is included, or whether the clothes have been dried first. In this study, all values are given as wet weight. 2.3. Case study: testing of the method and comparison with other methods The sorting method was tested on residual and small combustible waste from two different areas, as well as compared to results obtained on the basis of other sorting methods. 2.3.1. Field of study The residual waste came from an area (Serup) in Jutland, which is representative of the residual waste collection system in many parts of Denmark, whereby households have only one waste bin for residual waste and there is no mandatory collection of source-sorted waste. Fractions like glass and paper, garden waste, hazardous waste, WEEE and bulky waste can be disposed of at municipal collection sites or recycling stations. Small combustible waste came from Gentofte Municipality, where there is a municipal recycling station that can be used by citizens and small businesses from the municipality and surrounding areas. The station is arranged to sort 27 fractions into 35 containers. In the two areas (Serup and Gentofte), there were no separate collections of textiles in the waste system. However, sorted textiles could be handed to charity organisations, either at dedicated charity shops or clothing containers located in different places in the municipality and at recycling sites. The amounts of textiles collected in the areas through charity organisations are unknown. 2.3.2. Waste collection The collection of residual waste followed standards and sorting guidelines, as posited by Nordtest (1995) and Edjabou et al. (2015), as well as guidance for sample sizes in relation to textile sorting (NRF, 2005). Residual waste, generated over two weeks, was collected from 100 households by following normal collection procedures, in order to avoid behavioural changes in handling the residual waste. Residual waste was collected separately for the sampling area, without compression, and transported to a sorting area where it was manually sorted. Three container loads of small combustibles were collected, corresponding to the number of containers available for the fraction at the recycling site, and the guidelines for taking samples followed Edjabou et al. (2015), Nordtest (1995) and NRF (2005) guidance for sample size relative to textile sorting. The waste was collected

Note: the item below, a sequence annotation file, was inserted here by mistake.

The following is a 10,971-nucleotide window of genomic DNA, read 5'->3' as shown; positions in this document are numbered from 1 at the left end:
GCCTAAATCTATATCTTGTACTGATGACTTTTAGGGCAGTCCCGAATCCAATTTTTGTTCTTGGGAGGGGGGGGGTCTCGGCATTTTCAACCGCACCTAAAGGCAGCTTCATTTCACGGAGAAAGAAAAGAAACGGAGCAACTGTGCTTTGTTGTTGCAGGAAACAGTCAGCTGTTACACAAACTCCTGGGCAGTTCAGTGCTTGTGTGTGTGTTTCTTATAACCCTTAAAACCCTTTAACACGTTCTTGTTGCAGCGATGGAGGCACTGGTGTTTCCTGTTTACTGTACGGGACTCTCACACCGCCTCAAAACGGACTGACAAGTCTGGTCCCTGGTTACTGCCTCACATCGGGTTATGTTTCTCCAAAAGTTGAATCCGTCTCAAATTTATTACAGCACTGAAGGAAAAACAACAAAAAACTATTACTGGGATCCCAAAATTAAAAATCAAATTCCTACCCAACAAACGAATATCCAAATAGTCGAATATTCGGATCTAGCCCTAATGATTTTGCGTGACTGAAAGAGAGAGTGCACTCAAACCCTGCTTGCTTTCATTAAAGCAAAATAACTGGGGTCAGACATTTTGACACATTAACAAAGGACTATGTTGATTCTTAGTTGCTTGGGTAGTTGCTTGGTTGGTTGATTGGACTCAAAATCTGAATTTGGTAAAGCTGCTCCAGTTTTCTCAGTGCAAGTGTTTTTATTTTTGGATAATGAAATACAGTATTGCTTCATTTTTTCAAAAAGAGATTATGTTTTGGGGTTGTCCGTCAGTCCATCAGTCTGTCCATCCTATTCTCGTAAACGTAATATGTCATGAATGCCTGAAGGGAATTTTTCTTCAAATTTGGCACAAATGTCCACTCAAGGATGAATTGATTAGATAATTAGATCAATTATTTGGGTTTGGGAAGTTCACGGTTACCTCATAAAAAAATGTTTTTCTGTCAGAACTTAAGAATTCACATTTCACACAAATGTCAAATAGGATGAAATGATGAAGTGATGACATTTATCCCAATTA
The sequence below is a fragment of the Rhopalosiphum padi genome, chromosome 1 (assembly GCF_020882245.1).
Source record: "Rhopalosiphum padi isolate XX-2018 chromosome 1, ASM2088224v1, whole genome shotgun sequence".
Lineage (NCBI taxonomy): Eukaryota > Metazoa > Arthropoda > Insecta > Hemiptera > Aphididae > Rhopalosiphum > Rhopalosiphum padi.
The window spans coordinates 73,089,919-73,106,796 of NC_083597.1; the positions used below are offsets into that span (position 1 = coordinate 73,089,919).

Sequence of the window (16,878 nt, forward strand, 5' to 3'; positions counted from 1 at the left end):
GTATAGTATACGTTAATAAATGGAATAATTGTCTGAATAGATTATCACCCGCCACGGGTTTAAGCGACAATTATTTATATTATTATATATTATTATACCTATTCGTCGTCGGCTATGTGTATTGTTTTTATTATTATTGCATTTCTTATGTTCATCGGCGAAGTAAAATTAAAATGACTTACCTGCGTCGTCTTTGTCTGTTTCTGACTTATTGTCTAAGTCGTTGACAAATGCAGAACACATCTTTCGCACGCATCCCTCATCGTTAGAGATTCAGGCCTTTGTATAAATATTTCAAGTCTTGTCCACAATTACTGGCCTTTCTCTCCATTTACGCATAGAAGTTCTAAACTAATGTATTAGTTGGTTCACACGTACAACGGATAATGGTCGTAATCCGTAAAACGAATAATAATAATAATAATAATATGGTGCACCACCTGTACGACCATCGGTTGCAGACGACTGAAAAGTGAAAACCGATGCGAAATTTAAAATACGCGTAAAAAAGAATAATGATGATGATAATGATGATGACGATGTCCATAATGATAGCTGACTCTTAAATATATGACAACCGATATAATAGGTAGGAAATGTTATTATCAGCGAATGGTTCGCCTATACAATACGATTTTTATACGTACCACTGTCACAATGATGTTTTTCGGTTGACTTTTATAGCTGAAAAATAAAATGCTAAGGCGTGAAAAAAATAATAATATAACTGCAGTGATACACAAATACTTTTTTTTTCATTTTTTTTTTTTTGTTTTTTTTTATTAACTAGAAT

Table 4 Overview of the criteria used to assess the state of Clothing and Household waste in Step IV (see Table 3). Criteria